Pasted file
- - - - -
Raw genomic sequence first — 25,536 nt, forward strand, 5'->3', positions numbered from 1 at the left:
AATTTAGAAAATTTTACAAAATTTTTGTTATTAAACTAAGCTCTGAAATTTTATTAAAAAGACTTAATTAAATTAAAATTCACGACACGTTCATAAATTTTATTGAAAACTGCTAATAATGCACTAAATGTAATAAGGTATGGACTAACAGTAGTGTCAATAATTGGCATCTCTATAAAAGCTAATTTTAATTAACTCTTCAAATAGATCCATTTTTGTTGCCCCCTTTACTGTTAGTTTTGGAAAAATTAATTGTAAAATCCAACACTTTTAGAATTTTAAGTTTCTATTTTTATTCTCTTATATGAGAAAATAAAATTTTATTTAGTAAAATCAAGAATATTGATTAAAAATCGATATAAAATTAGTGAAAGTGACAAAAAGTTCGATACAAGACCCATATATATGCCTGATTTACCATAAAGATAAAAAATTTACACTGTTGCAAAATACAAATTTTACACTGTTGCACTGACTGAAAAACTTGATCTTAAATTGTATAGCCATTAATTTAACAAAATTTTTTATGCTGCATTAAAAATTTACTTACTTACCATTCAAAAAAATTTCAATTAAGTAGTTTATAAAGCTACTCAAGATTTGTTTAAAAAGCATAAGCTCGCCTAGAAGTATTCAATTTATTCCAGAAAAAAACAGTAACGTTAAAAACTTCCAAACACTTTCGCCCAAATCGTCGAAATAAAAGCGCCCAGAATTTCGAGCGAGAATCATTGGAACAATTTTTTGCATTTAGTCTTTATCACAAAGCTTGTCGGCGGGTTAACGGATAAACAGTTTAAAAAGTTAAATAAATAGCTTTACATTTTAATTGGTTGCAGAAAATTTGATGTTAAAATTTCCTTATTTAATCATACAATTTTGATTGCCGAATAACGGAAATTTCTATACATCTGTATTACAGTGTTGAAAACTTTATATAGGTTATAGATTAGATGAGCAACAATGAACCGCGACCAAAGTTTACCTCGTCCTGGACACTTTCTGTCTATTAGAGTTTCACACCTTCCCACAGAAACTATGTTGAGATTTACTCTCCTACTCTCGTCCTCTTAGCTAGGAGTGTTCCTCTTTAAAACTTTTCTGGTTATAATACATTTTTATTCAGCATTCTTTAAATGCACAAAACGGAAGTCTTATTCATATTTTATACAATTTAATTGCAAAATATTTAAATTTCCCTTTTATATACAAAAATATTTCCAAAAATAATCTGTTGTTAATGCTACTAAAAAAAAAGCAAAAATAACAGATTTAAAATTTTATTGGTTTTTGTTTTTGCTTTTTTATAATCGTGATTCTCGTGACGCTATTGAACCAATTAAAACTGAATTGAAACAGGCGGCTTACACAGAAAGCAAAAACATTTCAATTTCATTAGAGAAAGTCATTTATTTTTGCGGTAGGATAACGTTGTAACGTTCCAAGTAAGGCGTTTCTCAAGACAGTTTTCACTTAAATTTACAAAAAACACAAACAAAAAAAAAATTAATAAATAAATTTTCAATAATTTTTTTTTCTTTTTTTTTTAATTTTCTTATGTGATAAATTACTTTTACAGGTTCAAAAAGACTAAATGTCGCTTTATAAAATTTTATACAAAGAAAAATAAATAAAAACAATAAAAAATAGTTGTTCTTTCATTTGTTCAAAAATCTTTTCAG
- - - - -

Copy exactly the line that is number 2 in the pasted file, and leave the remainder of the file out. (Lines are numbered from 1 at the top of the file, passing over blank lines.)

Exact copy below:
AATTTAGAAAATTTTACAAAATTTTTGTTATTAAACTAAGCTCTGAAATTTTATTAAAAAGACTTAATTAAATTAAAATTCACGACACGTTCATAAATTTTATTGAAAACTGCTAATAATGCACTAAATGTAATAAGGTATGGACTAACAGTAGTGTCAATAATTGGCATCTCTATAAAAGCTAATTTTAATTAACTCTTCAAATAGATCCATTTTTGTTGCCCCCTTTACTGTTAGTTTTGGAAAAATTAATTGTAAAATCCAACACTTTTAGAATTTTAAGTTTCTATTTTTATTCTCTTATATGAGAAAATAAAATTTTATTTAGTAAAATCAAGAATATTGATTAAAAATCGATATAAAATTAGTGAAAGTGACAAAAAGTTCGATACAAGACCCATATATATGCCTGATTTACCATAAAGATAAAAAATTTACACTGTTGCAAAATACAAATTTTACACTGTTGCACTGACTGAAAAACTTGATCTTAAATTGTATAGCCATTAATTTAACAAAATTTTTTATGCTGCATTAAAAATTTACTTACTTACCATTCAAAAAAATTTCAATTAAGTAGTTTATAAAGCTACTCAAGATTTGTTTAAAAAGCATAAGCTCGCCTAGAAGTATTCAATTTATTCCAGAAAAAAACAGTAACGTTAAAAACTTCCAAACACTTTCGCCCAAATCGTCGAAATAAAAGCGCCCAGAATTTCGAGCGAGAATCATTGGAACAATTTTTTGCATTTAGTCTTTATCACAAAGCTTGTCGGCGGGTTAACGGATAAACAGTTTAAAAAGTTAAATAAATAGCTTTACATTTTAATTGGTTGCAGAAAATTTGATGTTAAAATTTCCTTATTTAATCATACAATTTTGATTGCCGAATAACGGAAATTTCTATACATCTGTATTACAGTGTTGAAAACTTTATATAGGTTATAGATTAGATGAGCAACAATGAACCGCGACCAAAGTTTACCTCGTCCTGGACACTTTCTGTCTATTAGAGTTTCACACCTTCCCACAGAAACTATGTTGAGATTTACTCTCCTACTCTCGTCCTCTTAGCTAGGAGTGTTCCTCTTTAAAACTTTTCTGGTTATAATACATTTTTATTCAGCATTCTTTAAATGCACAAAACGGAAGTCTTATTCATATTTTATACAATTTAATTGCAAAATATTTAAATTTCCCTTTTATATACAAAAATATTTCCAAAAATAATCTGTTGTTAATGCTACTAAAAAAAAAGCAAAAATAACAGATTTAAAATTTTATTGGTTTTTGTTTTTGCTTTTTTATAATCGTGATTCTCGTGACGCTATTGAACCAATTAAAACTGAATTGAAACAGGCGGCTTACACAGAAAGCAAAAACATTTCAATTTCATTAGAGAAAGTCATTTATTTTTGCGGTAGGATAACGTTGTAACGTTCCAAGTAAGGCGTTTCTCAAGACAGTTTTCACTTAAATTTACAAAAAACACAAACAAAAAAAAAATTAATAAATAAATTTTCAATAATTTTTTTTTCTTTTTTTTTTAATTTTCTTATGTGATAAATTACTTTTACAGGTTCAAAAAGACTAAATGTCGCTTTATAAAATTTTATACAAAGAAAAATAAATAAAAACAATAAAAAATAGTTGTTCTTTCATTTGTTCAAAAATCTTTTCAG